Information Commissioner publishes updated CCTV code of practice
The Information Commissioner’s Office (ICO) has recently published the updated CCTV code of practice, warning operators that surveillance cameras must only be used as a necessary and proportionate response to a real and pressing problem.
The updated code includes a look at the data protection requirements placed on operators of new and emerging surveillance technologies, including drones and body worn video cameras. It also explains how CCTV and other forms of camera surveillance can be used to process people’s information.
Furthermore, the guidance explains the issues that operators should consider before installing such surveillance technology, the measures that organisations should have in place to make sure excessive amounts of personal information aren’t being collected and the steps organisations should have to make sure the information is kept secure and destroyed once it is no longer required.
The ICO’s CCTV Code of Practice complements the provisions in the Surveillance Camera Code of Practice, which applies to police forces, local authorities and police and crime commissioners in England and Wales, as described in the Protection of Freedoms Act.
The Information Commissioner’s Office guidance covers a wider area, as the requirements of the Data Protection Act apply to all sectors processing personal information across the whole of the UK, including the private sector.
ICO Head of Strategic Liaison, Jonathan Bamford, said:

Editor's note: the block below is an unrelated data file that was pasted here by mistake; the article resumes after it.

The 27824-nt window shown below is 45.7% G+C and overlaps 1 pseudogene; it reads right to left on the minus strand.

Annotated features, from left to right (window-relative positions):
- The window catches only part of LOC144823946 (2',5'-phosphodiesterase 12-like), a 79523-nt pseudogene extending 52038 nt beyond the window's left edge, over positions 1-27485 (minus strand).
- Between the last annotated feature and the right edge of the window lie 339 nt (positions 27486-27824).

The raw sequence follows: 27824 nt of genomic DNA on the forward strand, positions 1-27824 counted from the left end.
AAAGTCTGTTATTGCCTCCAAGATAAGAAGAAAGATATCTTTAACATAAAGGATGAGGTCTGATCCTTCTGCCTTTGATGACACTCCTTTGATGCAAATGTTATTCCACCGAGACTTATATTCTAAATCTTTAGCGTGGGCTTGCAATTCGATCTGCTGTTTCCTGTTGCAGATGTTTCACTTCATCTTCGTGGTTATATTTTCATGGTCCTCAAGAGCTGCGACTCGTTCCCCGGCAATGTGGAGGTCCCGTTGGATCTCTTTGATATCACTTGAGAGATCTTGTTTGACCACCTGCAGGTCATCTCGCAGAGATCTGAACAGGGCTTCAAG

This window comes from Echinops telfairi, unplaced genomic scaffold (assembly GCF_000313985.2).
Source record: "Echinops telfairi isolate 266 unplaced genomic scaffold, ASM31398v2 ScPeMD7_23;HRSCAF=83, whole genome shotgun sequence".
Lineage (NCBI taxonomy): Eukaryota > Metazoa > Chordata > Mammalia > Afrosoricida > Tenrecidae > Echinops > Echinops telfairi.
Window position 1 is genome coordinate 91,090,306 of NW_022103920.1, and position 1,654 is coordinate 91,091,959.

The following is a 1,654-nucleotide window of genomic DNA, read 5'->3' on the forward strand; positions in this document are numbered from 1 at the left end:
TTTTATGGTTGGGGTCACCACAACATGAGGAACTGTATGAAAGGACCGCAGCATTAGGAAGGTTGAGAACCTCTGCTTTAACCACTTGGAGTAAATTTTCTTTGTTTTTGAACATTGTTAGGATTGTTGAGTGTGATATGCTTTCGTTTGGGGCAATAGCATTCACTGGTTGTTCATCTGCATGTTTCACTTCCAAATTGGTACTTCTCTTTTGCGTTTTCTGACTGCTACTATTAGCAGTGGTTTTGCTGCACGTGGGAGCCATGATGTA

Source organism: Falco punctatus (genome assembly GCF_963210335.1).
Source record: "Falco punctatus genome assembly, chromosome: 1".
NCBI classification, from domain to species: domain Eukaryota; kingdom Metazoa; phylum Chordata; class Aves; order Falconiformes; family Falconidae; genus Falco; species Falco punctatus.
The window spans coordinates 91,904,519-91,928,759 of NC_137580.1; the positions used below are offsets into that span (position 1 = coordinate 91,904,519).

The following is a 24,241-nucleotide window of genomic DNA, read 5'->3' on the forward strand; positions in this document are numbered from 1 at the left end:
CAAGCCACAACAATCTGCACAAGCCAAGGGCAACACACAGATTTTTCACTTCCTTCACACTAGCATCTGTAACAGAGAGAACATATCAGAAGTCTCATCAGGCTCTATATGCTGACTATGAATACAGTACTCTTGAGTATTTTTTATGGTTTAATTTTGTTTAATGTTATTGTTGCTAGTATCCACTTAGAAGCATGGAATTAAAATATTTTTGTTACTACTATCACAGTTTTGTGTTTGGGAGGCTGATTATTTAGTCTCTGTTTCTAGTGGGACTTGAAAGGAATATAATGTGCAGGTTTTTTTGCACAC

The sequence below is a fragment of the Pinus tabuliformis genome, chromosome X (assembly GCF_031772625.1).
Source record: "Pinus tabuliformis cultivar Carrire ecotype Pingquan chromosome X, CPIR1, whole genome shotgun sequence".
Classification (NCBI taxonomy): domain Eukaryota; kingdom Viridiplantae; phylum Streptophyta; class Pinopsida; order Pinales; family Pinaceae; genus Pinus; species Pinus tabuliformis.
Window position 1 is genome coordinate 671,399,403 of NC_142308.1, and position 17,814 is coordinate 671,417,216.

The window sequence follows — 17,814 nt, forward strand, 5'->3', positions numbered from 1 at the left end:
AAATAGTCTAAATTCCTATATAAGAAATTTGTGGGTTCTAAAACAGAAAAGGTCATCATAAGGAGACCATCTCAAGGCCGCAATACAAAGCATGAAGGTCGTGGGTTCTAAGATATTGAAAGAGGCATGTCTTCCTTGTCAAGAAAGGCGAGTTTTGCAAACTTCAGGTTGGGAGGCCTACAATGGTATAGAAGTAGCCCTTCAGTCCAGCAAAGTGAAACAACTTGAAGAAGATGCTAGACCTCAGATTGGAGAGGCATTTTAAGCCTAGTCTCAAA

“The UK is one of the leading users of CCTV and other surveillance technologies in the world. The technology on the market today is able to pick out even more people to be recorded in ever greater detail. In some cases, that detail can then be compared with other databases, for instance when automatic number plate recognition is used. This brings new opportunities to tackle problems such as crime, but also potential threats to privacy if they are just being used to record innocent members of the public without good reason.
“Surveillance cameras should not be deployed as a quick fix, but a proportionate response to a real and pressing problem. Putting in surveillance cameras or technology like automatic number plate recognition and body worn video is often seen as the first option, but before deploying it you need to understand the problem and whether that is an effective and proportionate solution. Failure to do proper privacy impact assessments in advance has been a common theme in our enforcement cases.”
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